• Adjust: what info in the content needs to be rewritten (if any)? 
     

Allow us to explain the pillars with an example. 

Combining blog posts into a white paper 

Suppose you have several blog posts on a particular topic that do well. It could be interesting to bundle those posts into a new content piece, such as a white paper. 

This is how you go about it: 

  • Combine: compare the blog posts to see what content you already have and how you can pull this information together. Consider what subtopics you can distinguish in the blog posts and how you can link them together. 

By compiling all the information, you immediately get an idea of the remaining gaps. What information or subtopics are still missing to complete your white paper? 

If you have a good idea of the content that is already there and the content you still need, create a structure for the white paper right away. What is a logical order or format for the content? How do you make sure the information fits together?  

  • Add and adjust: when the subtopics and the structure of the whitepaper are fixed, start filling in the gaps and reworking the content. The order in which you do this depends on your own preference and way of working.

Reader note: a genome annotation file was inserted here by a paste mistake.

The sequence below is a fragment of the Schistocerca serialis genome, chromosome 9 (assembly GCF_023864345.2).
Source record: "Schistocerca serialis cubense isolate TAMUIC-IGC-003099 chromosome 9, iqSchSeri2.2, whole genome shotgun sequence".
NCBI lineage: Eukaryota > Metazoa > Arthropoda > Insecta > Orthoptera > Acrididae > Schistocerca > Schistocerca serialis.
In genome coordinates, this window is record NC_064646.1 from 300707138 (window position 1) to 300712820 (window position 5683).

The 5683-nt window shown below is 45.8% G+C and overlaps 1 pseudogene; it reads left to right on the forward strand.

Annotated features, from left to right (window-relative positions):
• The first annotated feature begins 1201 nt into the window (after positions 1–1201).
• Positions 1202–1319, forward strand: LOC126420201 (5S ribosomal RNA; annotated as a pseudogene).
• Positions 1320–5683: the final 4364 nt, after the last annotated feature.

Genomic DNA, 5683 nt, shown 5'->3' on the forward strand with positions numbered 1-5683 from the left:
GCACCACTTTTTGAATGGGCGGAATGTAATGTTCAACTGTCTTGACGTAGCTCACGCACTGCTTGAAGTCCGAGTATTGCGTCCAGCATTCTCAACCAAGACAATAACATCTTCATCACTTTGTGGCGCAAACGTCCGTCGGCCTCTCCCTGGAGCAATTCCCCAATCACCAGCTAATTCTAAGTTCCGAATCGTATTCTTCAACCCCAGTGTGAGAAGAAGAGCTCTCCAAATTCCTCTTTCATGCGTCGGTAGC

For example, you can start writing right away and make necessary additions as you go along during the writing process. Another way is to fill all the gaps or gather new information first and then start writing. 

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TIP:

if your white paper is on point in terms of content and structure, make sure it's presented in a nice format. 

Making your white paper visually appealing enhances the reading experience. Appropriate visual elements amplify and clarify your content and make information more digestible than dry, text-filled pages. 

Sharing and promoting your repurposed content

Is your repurposed content ready to see the light of day? Then share it on your website and other (appropriate) channels you use. In the case of a white paper, you can work out a new landing page and provide a download form to generate leads.